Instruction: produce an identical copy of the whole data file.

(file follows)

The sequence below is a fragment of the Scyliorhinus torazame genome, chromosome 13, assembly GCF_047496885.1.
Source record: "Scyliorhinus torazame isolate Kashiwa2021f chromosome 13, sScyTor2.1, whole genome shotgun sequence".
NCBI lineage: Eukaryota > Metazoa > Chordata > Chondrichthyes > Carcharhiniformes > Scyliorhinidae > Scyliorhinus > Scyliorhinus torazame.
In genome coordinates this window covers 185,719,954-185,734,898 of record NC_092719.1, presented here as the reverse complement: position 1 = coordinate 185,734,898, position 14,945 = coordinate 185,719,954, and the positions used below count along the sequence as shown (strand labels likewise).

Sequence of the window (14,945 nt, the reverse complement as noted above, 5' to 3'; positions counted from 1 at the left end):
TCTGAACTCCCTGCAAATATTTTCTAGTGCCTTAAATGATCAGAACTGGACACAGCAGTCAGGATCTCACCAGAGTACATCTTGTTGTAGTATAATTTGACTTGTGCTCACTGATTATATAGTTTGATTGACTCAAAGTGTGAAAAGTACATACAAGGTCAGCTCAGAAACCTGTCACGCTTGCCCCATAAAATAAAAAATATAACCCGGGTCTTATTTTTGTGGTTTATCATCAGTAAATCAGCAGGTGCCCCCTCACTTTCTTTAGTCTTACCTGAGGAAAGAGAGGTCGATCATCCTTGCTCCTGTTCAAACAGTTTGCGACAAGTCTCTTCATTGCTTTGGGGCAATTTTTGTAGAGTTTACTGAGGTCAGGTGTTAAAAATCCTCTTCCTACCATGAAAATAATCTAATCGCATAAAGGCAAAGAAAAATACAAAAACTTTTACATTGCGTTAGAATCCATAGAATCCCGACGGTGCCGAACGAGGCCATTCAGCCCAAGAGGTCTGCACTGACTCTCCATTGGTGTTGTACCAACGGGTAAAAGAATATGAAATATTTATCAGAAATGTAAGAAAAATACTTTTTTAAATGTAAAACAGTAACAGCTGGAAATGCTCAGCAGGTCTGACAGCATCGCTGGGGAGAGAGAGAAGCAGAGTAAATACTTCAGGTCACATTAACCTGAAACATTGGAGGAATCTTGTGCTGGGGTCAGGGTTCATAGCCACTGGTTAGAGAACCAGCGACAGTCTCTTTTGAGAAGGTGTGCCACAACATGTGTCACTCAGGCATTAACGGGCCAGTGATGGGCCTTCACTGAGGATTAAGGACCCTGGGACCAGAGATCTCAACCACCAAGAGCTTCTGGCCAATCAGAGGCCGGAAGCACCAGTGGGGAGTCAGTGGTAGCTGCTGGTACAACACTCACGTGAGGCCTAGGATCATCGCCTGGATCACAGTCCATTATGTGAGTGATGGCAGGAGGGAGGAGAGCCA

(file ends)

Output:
The sequence below is a fragment of the Scyliorhinus torazame genome, chromosome 13, assembly GCF_047496885.1.
Source record: "Scyliorhinus torazame isolate Kashiwa2021f chromosome 13, sScyTor2.1, whole genome shotgun sequence".
NCBI lineage: Eukaryota > Metazoa > Chordata > Chondrichthyes > Carcharhiniformes > Scyliorhinidae > Scyliorhinus > Scyliorhinus torazame.
In genome coordinates this window covers 185,719,954-185,734,898 of record NC_092719.1, presented here as the reverse complement: position 1 = coordinate 185,734,898, position 14,945 = coordinate 185,719,954, and the positions used below count along the sequence as shown (strand labels likewise).

Sequence of the window (14,945 nt, the reverse complement as noted above, 5' to 3'; positions counted from 1 at the left end):
TCTGAACTCCCTGCAAATATTTTCTAGTGCCTTAAATGATCAGAACTGGACACAGCAGTCAGGATCTCACCAGAGTACATCTTGTTGTAGTATAATTTGACTTGTGCTCACTGATTATATAGTTTGATTGACTCAAAGTGTGAAAAGTACATACAAGGTCAGCTCAGAAACCTGTCACGCTTGCCCCATAAAATAAAAAATATAACCCGGGTCTTATTTTTGTGGTTTATCATCAGTAAATCAGCAGGTGCCCCCTCACTTTCTTTAGTCTTACCTGAGGAAAGAGAGGTCGATCATCCTTGCTCCTGTTCAAACAGTTTGCGACAAGTCTCTTCATTGCTTTGGGGCAATTTTTGTAGAGTTTACTGAGGTCAGGTGTTAAAAATCCTCTTCCTACCATGAAAATAATCTAATCGCATAAAGGCAAAGAAAAATACAAAAACTTTTACATTGCGTTAGAATCCATAGAATCCCGACGGTGCCGAACGAGGCCATTCAGCCCAAGAGGTCTGCACTGACTCTCCATTGGTGTTGTACCAACGGGTAAAAGAATATGAAATATTTATCAGAAATGTAAGAAAAATACTTTTTTAAATGTAAAACAGTAACAGCTGGAAATGCTCAGCAGGTCTGACAGCATCGCTGGGGAGAGAGAGAAGCAGAGTAAATACTTCAGGTCACATTAACCTGAAACATTGGAGGAATCTTGTGCTGGGGTCAGGGTTCATAGCCACTGGTTAGAGAACCAGCGACAGTCTCTTTTGAGAAGGTGTGCCACAACATGTGTCACTCAGGCATTAACGGGCCAGTGATGGGCCTTCACTGAGGATTAAGGACCCTGGGACCAGAGATCTCAACCACCAAGAGCTTCTGGCCAATCAGAGGCCGGAAGCACCAGTGGGGAGTCAGTGGTAGCTGCTGGTACAACACTCACGTGAGGCCTAGGATCATCGCCTGGATCACAGTCCATTATGTGAGTGATGGCAGGAGGGAGGAGAGCCA